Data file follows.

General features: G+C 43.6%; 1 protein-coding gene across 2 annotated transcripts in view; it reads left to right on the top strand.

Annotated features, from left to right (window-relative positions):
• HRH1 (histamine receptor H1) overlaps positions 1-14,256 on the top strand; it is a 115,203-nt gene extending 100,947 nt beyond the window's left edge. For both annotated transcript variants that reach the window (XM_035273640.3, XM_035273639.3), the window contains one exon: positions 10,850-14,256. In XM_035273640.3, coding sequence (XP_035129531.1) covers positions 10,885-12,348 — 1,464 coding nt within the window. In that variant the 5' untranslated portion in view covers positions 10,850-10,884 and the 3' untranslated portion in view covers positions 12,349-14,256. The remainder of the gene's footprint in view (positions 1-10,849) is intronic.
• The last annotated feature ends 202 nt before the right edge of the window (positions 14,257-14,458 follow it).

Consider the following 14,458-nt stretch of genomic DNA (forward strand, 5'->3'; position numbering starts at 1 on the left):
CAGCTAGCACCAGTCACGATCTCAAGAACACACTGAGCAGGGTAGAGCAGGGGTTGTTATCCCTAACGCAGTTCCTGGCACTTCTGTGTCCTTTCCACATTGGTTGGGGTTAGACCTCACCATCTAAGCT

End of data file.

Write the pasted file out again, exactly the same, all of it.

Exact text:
General features: G+C 43.6%; 1 protein-coding gene across 2 annotated transcripts in view; it reads left to right on the top strand.

Annotated features, from left to right (window-relative positions):
• HRH1 (histamine receptor H1) overlaps positions 1-14,256 on the top strand; it is a 115,203-nt gene extending 100,947 nt beyond the window's left edge. For both annotated transcript variants that reach the window (XM_035273640.3, XM_035273639.3), the window contains one exon: positions 10,850-14,256. In XM_035273640.3, coding sequence (XP_035129531.1) covers positions 10,885-12,348 — 1,464 coding nt within the window. In that variant the 5' untranslated portion in view covers positions 10,850-10,884 and the 3' untranslated portion in view covers positions 12,349-14,256. The remainder of the gene's footprint in view (positions 1-10,849) is intronic.
• The last annotated feature ends 202 nt before the right edge of the window (positions 14,257-14,458 follow it).

Consider the following 14,458-nt stretch of genomic DNA (forward strand, 5'->3'; position numbering starts at 1 on the left):
CAGCTAGCACCAGTCACGATCTCAAGAACACACTGAGCAGGGTAGAGCAGGGGTTGTTATCCCTAACGCAGTTCCTGGCACTTCTGTGTCCTTTCCACATTGGTTGGGGTTAGACCTCACCATCTAAGCT